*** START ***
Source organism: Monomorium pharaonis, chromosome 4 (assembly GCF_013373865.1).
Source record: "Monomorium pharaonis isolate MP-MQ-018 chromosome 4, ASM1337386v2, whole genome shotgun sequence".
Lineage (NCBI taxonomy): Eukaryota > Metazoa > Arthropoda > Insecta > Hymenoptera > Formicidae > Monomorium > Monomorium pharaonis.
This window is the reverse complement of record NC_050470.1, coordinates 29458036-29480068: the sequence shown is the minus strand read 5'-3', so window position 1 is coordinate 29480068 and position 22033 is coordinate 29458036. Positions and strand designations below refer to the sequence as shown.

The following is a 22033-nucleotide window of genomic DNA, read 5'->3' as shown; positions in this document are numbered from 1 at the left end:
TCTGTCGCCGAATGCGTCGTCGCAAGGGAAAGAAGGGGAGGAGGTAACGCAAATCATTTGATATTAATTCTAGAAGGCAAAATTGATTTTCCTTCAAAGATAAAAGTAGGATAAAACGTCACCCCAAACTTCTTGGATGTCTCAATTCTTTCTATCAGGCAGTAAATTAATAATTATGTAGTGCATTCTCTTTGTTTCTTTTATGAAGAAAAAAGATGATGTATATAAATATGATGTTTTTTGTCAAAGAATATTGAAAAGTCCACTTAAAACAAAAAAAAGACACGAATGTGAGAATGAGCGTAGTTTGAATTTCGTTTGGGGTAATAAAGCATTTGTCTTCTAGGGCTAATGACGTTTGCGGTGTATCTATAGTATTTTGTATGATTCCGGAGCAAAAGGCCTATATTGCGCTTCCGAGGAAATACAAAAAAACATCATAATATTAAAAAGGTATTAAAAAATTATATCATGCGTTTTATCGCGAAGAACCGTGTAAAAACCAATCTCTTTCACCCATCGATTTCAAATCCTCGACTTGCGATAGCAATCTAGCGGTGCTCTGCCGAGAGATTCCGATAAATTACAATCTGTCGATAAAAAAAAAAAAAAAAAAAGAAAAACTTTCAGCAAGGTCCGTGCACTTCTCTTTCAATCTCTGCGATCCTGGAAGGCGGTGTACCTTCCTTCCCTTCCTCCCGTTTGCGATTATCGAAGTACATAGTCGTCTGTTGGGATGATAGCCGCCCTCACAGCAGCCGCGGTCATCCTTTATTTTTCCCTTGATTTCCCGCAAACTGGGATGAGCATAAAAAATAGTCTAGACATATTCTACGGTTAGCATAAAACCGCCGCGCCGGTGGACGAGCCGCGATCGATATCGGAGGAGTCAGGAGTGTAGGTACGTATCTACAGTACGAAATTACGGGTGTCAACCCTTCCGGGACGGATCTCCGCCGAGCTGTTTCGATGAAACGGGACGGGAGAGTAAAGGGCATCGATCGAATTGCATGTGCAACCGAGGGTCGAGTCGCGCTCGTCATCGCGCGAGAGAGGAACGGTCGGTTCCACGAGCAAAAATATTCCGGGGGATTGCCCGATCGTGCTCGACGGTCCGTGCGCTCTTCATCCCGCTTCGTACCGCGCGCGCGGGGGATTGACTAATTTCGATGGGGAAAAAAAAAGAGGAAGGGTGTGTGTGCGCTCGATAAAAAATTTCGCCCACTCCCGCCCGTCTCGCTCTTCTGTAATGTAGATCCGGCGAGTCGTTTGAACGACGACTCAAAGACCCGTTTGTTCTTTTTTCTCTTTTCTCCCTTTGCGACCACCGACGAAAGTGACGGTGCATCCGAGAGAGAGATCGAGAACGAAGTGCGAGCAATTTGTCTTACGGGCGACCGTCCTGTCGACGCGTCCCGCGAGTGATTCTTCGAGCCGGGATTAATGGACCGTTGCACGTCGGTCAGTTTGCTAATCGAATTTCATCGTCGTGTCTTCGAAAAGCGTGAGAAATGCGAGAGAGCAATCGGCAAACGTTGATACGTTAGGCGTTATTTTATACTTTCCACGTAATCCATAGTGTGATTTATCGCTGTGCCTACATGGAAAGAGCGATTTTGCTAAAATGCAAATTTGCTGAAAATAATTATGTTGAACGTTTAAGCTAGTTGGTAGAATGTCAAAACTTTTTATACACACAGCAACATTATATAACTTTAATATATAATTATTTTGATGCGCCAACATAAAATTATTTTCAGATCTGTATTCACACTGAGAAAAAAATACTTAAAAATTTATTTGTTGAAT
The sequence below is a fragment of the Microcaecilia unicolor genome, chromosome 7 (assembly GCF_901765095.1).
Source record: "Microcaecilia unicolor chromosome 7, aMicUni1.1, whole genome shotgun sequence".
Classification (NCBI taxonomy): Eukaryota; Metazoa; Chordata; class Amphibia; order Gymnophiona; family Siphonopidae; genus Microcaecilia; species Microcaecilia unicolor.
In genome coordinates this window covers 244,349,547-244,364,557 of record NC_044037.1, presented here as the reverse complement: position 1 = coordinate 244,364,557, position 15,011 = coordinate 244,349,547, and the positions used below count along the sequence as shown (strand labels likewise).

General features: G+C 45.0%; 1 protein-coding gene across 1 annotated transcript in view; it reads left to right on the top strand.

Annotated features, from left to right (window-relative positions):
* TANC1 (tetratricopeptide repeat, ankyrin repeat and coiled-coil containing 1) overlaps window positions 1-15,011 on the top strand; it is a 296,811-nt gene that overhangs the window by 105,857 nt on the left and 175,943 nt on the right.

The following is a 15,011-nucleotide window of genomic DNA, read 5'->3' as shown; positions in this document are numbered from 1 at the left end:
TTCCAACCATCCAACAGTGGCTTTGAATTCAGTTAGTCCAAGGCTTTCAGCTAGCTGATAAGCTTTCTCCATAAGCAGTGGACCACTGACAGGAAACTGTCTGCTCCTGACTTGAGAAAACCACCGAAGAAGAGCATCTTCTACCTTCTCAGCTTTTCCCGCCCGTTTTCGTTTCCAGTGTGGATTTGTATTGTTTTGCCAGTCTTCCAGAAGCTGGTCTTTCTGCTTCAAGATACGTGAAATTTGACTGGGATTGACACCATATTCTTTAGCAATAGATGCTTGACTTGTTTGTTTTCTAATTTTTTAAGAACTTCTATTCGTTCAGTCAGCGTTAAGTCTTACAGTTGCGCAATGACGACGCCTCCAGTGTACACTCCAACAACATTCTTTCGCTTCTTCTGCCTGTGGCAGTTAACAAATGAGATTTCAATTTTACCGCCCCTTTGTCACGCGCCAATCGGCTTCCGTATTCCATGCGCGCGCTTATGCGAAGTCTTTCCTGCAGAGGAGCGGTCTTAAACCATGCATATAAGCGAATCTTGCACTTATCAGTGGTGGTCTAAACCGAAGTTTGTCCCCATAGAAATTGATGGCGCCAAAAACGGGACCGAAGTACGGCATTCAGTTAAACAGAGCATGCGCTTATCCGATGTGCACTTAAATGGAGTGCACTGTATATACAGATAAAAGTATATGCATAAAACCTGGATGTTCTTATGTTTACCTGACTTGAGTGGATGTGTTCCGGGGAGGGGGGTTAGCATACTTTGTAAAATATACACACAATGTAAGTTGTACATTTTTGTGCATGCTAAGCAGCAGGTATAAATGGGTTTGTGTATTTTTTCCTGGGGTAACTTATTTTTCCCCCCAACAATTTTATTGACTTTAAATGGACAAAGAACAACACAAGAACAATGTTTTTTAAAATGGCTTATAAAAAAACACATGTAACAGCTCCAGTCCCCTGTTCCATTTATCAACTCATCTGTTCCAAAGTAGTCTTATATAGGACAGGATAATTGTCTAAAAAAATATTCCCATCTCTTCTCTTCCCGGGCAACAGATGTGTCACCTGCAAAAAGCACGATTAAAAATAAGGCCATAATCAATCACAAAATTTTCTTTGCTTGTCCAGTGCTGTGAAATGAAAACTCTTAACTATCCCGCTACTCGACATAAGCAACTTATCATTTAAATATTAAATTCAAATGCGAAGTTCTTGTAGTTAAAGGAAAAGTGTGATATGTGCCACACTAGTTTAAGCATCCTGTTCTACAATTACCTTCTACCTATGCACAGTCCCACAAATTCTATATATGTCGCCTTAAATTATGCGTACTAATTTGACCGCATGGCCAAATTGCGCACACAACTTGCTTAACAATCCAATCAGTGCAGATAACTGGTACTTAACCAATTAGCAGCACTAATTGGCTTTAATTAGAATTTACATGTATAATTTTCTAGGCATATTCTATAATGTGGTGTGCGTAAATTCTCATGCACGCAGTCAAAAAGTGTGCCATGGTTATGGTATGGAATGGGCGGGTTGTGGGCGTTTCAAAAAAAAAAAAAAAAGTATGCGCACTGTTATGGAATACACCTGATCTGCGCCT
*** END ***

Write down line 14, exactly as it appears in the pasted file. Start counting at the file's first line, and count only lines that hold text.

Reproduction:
The following is a 15,011-nucleotide window of genomic DNA, read 5'->3' as shown; positions in this document are numbered from 1 at the left end: